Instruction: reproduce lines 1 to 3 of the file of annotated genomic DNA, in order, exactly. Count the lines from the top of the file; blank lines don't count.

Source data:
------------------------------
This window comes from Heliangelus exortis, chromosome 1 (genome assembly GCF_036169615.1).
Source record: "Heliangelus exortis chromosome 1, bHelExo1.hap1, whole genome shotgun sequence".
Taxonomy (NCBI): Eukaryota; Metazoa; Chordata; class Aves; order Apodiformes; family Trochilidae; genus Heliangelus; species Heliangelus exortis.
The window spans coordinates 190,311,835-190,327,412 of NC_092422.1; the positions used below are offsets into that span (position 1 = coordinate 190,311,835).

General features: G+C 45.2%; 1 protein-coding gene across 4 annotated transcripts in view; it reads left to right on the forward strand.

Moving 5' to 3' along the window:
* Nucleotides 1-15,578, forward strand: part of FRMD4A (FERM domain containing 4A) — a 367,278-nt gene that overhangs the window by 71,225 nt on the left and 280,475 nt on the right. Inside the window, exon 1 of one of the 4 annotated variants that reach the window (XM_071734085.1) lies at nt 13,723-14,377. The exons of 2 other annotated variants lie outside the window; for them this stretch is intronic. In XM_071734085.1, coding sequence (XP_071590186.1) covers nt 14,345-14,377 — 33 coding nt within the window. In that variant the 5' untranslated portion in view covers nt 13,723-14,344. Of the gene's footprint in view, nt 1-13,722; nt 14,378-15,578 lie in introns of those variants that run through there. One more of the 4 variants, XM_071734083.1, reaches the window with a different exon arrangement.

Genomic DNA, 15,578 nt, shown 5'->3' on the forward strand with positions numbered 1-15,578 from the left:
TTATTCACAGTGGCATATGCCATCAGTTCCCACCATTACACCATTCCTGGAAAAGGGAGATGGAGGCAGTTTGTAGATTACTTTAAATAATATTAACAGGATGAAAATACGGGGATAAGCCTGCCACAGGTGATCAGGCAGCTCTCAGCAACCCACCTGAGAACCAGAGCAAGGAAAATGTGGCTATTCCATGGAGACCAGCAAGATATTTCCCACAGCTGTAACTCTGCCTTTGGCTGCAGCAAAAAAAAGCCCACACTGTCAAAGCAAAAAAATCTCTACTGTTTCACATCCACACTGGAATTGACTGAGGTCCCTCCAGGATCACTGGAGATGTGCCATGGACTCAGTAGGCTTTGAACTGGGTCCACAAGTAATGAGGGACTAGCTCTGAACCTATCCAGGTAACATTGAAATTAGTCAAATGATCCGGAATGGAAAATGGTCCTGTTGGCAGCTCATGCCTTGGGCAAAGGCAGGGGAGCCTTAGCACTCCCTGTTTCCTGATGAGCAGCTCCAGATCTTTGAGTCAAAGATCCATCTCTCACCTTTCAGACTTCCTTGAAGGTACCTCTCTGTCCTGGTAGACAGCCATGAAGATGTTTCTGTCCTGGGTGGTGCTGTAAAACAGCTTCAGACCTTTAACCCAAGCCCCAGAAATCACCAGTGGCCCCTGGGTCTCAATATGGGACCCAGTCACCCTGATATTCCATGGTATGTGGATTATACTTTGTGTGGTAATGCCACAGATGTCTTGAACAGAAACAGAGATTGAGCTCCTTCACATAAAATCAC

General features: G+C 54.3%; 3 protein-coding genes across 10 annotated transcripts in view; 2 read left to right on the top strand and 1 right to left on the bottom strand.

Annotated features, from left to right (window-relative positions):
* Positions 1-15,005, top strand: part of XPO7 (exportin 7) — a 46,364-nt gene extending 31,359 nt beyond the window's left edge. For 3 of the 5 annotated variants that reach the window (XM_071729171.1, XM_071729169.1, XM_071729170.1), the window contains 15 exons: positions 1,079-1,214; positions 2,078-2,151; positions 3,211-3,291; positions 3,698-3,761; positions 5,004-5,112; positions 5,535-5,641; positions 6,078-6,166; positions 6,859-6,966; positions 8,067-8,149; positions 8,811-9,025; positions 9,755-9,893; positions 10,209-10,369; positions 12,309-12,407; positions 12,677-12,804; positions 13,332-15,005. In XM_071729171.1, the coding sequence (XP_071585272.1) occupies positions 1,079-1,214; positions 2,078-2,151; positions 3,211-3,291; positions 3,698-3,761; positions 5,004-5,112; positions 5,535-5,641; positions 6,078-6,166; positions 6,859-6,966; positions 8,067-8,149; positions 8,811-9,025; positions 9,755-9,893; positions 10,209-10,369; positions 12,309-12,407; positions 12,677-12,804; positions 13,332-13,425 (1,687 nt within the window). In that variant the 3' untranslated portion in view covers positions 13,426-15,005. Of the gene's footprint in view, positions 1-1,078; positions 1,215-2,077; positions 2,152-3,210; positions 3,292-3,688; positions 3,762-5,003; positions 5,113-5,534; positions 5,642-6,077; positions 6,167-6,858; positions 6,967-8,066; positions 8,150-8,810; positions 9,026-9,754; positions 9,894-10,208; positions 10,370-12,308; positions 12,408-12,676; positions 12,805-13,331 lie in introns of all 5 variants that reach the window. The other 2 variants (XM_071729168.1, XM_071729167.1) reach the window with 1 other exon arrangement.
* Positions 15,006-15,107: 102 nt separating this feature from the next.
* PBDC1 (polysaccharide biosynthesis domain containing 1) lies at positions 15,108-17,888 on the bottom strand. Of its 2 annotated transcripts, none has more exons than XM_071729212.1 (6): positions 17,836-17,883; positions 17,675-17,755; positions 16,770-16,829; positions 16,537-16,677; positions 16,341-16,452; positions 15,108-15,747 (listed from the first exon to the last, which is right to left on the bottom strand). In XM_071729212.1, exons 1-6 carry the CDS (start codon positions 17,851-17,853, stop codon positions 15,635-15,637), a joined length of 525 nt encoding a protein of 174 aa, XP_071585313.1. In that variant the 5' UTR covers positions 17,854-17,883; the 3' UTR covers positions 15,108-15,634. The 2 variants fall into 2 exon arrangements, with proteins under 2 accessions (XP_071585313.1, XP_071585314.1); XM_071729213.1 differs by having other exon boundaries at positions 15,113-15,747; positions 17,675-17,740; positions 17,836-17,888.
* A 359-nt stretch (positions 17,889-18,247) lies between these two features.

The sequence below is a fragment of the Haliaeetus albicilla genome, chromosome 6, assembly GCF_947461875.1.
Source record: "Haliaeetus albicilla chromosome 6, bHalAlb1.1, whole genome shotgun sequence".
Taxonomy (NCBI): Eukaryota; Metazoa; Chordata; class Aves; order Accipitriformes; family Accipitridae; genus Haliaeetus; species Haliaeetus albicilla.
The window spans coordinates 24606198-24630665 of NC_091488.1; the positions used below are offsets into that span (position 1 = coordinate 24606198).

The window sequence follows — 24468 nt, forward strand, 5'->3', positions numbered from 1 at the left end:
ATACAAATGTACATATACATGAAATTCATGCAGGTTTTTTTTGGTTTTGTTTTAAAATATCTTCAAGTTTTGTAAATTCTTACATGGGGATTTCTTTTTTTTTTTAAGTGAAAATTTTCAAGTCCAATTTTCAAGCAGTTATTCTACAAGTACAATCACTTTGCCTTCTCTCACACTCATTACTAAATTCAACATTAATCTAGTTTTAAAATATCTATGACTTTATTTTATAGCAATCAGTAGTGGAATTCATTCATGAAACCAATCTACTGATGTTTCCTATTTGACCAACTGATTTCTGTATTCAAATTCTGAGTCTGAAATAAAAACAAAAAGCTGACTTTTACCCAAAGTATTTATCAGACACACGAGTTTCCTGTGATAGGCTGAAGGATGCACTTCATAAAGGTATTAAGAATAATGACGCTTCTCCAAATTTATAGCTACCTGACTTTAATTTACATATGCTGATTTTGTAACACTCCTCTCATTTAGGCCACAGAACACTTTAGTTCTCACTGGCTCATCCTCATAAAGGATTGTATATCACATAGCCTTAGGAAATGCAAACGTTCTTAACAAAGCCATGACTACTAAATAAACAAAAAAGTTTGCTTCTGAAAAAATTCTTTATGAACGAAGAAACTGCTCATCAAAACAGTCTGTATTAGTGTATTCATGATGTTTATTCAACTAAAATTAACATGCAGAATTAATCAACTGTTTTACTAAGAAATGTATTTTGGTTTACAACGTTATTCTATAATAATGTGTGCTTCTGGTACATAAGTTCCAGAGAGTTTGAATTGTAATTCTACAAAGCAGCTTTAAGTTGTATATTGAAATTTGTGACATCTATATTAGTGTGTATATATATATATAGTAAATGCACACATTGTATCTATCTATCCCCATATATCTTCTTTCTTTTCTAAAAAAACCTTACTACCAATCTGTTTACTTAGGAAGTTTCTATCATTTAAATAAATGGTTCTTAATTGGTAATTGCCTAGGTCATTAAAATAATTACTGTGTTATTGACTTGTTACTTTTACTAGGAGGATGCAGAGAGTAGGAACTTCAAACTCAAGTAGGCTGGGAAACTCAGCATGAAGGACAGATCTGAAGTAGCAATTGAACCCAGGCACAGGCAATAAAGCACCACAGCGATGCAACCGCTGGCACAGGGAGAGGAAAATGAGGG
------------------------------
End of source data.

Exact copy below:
This window comes from Heliangelus exortis, chromosome 1 (genome assembly GCF_036169615.1).
Source record: "Heliangelus exortis chromosome 1, bHelExo1.hap1, whole genome shotgun sequence".
Taxonomy (NCBI): Eukaryota; Metazoa; Chordata; class Aves; order Apodiformes; family Trochilidae; genus Heliangelus; species Heliangelus exortis.